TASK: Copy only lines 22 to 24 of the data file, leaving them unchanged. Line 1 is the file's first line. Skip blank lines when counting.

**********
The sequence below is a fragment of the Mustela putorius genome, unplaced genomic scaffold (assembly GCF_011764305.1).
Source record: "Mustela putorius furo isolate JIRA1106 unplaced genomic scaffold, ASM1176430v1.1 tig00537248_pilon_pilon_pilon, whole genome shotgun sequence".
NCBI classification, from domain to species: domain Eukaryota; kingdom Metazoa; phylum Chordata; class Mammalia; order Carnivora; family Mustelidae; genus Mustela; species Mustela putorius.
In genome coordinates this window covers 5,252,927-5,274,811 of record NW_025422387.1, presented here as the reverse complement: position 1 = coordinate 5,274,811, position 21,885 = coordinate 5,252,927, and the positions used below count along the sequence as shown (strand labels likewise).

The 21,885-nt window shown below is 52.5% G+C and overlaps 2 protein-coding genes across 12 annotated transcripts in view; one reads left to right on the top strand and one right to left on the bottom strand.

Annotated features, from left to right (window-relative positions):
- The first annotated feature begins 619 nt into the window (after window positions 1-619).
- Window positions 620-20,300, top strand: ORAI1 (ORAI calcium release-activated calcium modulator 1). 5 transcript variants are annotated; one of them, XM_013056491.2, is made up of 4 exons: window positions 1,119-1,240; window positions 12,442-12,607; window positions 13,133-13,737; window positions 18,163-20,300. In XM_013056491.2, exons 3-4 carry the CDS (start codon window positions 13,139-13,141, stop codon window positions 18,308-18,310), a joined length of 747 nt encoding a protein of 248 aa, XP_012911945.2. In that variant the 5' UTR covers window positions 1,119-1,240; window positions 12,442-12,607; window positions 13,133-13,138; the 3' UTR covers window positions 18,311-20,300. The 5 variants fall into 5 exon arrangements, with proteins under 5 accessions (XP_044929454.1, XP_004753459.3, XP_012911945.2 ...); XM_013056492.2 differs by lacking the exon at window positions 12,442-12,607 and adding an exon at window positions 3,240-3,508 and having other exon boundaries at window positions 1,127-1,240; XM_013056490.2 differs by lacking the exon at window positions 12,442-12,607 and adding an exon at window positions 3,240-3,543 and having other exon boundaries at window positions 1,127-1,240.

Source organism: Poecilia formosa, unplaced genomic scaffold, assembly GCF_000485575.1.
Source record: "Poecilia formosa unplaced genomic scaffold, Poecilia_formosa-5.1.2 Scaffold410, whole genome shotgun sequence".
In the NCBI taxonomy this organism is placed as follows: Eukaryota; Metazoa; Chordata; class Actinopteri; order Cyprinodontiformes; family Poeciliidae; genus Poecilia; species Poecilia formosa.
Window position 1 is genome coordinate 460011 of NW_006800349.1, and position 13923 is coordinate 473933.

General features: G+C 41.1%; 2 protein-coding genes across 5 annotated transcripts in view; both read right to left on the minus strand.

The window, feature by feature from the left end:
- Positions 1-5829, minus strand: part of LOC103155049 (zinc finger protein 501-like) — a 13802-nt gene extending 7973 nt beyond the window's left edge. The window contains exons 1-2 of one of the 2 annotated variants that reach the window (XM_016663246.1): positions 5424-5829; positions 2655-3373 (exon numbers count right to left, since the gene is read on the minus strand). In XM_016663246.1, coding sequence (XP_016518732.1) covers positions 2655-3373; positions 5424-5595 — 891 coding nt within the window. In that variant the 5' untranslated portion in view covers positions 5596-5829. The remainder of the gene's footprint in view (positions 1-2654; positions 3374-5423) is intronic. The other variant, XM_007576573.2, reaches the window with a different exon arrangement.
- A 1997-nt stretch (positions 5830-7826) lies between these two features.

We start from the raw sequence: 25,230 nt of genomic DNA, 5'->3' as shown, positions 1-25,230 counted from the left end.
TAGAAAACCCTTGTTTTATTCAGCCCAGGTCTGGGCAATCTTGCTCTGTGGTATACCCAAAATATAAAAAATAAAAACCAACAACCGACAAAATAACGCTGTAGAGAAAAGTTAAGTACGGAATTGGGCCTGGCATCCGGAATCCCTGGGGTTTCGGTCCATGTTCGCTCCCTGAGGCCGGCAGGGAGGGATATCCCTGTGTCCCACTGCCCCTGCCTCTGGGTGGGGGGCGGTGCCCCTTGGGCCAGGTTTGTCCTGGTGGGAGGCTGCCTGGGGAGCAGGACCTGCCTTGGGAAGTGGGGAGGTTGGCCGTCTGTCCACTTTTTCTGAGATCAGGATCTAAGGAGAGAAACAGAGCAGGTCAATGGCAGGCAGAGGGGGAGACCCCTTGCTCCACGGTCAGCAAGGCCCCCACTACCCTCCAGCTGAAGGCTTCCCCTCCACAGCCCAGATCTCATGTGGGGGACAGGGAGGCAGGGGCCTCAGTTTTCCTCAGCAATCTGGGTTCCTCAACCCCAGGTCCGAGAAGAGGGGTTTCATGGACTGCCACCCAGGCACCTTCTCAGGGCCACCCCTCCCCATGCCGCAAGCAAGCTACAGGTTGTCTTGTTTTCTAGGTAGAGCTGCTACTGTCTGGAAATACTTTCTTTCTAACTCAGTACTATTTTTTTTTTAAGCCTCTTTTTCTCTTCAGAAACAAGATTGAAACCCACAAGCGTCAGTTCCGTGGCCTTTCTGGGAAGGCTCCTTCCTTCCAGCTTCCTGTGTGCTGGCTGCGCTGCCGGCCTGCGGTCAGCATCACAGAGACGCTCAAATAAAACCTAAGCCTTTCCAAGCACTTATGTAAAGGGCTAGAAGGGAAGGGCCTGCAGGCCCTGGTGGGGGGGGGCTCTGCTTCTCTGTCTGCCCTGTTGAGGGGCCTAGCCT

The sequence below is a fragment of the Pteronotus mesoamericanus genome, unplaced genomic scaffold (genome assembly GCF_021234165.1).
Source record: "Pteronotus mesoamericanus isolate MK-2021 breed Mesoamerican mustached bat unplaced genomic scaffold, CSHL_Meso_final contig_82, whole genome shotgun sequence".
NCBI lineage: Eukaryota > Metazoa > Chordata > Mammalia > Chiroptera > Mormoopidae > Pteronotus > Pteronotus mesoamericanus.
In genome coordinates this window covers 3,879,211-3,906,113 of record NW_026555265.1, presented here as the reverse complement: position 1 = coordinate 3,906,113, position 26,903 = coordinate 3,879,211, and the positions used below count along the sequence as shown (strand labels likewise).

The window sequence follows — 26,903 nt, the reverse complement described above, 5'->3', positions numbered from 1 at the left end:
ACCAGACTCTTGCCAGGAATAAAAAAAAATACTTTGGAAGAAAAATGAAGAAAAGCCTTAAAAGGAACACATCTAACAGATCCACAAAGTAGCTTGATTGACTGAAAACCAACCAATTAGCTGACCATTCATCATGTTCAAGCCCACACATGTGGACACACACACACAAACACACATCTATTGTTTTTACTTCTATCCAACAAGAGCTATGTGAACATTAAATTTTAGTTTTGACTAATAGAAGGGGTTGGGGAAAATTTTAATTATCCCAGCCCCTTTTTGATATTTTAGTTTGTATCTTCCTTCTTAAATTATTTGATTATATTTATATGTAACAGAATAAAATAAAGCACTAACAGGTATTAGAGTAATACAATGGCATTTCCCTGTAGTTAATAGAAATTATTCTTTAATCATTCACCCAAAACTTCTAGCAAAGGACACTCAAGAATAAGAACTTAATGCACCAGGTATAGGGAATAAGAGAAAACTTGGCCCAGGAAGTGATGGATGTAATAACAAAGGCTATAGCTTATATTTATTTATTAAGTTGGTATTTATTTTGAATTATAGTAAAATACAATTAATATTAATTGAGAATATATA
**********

In genome coordinates this window covers 3,879,211-3,906,113 of record NW_026555265.1, presented here as the reverse complement: position 1 = coordinate 3,906,113, position 26,903 = coordinate 3,879,211, and the positions used below count along the sequence as shown (strand labels likewise).

The window sequence follows — 26,903 nt, the reverse complement described above, 5'->3', positions numbered from 1 at the left end:
ACCAGACTCTTGCCAGGAATAAAAAAAAATACTTTGGAAGAAAAATGAAGAAAAGCCTTAAAAGGAACACATCTAACAGATCCACAAAGTAGCTTGATTGACTGAAAACCAACCAATTAGCTGACCATTCATCATGTTCAAGCCCACACATGTGGACACACACACACAAACACACATCTATTGTTTTTACTTCTATCCAACAAGAGCTATGTGAACATTAAATTTTAGTTTTGACTAATAGAAGGGGTTGGGGAAAATTTTAATTATCCCAGCCCCTTTTTGATATTTTAGTTTGTATCTTCCTTCTTAAATTATTTGATTATATTTATATGTAACAGAATAAAATAAAGCACTAACAGGTATTAGAGTAATACAATGGCATTTCCCTGTAGTTAATAGAAATTATTCTTTAATCATTCACCCAAAACTTCTAGCAAAGGACACTCAAGAATAAGAACTTAATGCACCAGGTATAGGGAATAAGAGAAAACTTGGCCCAGGAAGTGATGGATGTAATAACAAAGGCTATAGCTTATATTTATTTATTAAGTTGGTATTTATTTTGAATTATAGTAAAATACAATTAATATTAATTGAGAATATATA